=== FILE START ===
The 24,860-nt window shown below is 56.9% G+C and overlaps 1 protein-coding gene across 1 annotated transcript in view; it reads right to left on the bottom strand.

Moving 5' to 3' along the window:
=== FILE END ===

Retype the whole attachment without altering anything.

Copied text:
The 24,860-nt window shown below is 56.9% G+C and overlaps 1 protein-coding gene across 1 annotated transcript in view; it reads right to left on the bottom strand.

Moving 5' to 3' along the window: